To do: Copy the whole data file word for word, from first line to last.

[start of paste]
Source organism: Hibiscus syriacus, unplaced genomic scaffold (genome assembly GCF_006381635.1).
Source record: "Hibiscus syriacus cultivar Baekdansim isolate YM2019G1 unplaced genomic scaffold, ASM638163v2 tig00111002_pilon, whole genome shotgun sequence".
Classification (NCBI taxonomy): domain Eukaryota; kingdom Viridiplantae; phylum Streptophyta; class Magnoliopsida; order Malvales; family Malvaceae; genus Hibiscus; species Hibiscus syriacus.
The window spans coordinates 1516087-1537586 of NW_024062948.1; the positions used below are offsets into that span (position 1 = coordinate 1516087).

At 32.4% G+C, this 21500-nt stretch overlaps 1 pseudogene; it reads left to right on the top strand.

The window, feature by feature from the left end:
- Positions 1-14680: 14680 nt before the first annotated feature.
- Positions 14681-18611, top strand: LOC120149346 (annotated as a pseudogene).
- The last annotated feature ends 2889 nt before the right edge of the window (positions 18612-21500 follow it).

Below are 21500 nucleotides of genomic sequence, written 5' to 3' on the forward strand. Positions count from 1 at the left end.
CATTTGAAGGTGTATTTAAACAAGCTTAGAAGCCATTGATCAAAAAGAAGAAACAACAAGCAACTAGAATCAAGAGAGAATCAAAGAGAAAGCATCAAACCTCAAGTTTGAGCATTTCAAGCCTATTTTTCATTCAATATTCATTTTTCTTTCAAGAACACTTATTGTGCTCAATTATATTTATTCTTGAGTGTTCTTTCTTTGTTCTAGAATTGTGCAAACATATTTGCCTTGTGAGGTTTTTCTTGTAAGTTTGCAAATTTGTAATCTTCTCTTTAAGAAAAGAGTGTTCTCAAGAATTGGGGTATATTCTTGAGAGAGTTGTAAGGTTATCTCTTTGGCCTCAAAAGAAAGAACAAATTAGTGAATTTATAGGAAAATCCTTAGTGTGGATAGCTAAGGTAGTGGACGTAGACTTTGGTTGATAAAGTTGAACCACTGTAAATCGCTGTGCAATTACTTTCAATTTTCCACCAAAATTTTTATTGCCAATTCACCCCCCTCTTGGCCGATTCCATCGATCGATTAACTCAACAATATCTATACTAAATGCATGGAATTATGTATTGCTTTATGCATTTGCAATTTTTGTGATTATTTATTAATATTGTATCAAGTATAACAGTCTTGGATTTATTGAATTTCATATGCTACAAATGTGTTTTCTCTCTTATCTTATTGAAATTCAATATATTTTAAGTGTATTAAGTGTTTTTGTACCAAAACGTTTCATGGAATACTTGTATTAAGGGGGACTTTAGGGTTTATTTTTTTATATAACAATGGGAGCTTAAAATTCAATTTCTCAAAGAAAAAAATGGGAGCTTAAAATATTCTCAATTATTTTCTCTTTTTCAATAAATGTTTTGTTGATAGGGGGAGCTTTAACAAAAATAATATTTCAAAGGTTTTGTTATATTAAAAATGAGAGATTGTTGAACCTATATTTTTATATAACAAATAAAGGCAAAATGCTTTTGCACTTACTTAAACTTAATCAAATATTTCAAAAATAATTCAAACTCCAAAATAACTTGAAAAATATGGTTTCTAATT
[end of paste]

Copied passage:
Source organism: Hibiscus syriacus, unplaced genomic scaffold (genome assembly GCF_006381635.1).
Source record: "Hibiscus syriacus cultivar Baekdansim isolate YM2019G1 unplaced genomic scaffold, ASM638163v2 tig00111002_pilon, whole genome shotgun sequence".
Classification (NCBI taxonomy): domain Eukaryota; kingdom Viridiplantae; phylum Streptophyta; class Magnoliopsida; order Malvales; family Malvaceae; genus Hibiscus; species Hibiscus syriacus.
The window spans coordinates 1516087-1537586 of NW_024062948.1; the positions used below are offsets into that span (position 1 = coordinate 1516087).

At 32.4% G+C, this 21500-nt stretch overlaps 1 pseudogene; it reads left to right on the top strand.

The window, feature by feature from the left end:
- Positions 1-14680: 14680 nt before the first annotated feature.
- Positions 14681-18611, top strand: LOC120149346 (annotated as a pseudogene).
- The last annotated feature ends 2889 nt before the right edge of the window (positions 18612-21500 follow it).

Below are 21500 nucleotides of genomic sequence, written 5' to 3' on the forward strand. Positions count from 1 at the left end.
CATTTGAAGGTGTATTTAAACAAGCTTAGAAGCCATTGATCAAAAAGAAGAAACAACAAGCAACTAGAATCAAGAGAGAATCAAAGAGAAAGCATCAAACCTCAAGTTTGAGCATTTCAAGCCTATTTTTCATTCAATATTCATTTTTCTTTCAAGAACACTTATTGTGCTCAATTATATTTATTCTTGAGTGTTCTTTCTTTGTTCTAGAATTGTGCAAACATATTTGCCTTGTGAGGTTTTTCTTGTAAGTTTGCAAATTTGTAATCTTCTCTTTAAGAAAAGAGTGTTCTCAAGAATTGGGGTATATTCTTGAGAGAGTTGTAAGGTTATCTCTTTGGCCTCAAAAGAAAGAACAAATTAGTGAATTTATAGGAAAATCCTTAGTGTGGATAGCTAAGGTAGTGGACGTAGACTTTGGTTGATAAAGTTGAACCACTGTAAATCGCTGTGCAATTACTTTCAATTTTCCACCAAAATTTTTATTGCCAATTCACCCCCCTCTTGGCCGATTCCATCGATCGATTAACTCAACAATATCTATACTAAATGCATGGAATTATGTATTGCTTTATGCATTTGCAATTTTTGTGATTATTTATTAATATTGTATCAAGTATAACAGTCTTGGATTTATTGAATTTCATATGCTACAAATGTGTTTTCTCTCTTATCTTATTGAAATTCAATATATTTTAAGTGTATTAAGTGTTTTTGTACCAAAACGTTTCATGGAATACTTGTATTAAGGGGGACTTTAGGGTTTATTTTTTTATATAACAATGGGAGCTTAAAATTCAATTTCTCAAAGAAAAAAATGGGAGCTTAAAATATTCTCAATTATTTTCTCTTTTTCAATAAATGTTTTGTTGATAGGGGGAGCTTTAACAAAAATAATATTTCAAAGGTTTTGTTATATTAAAAATGAGAGATTGTTGAACCTATATTTTTATATAACAAATAAAGGCAAAATGCTTTTGCACTTACTTAAACTTAATCAAATATTTCAAAAATAATTCAAACTCCAAAATAACTTGAAAAATATGGTTTCTAATT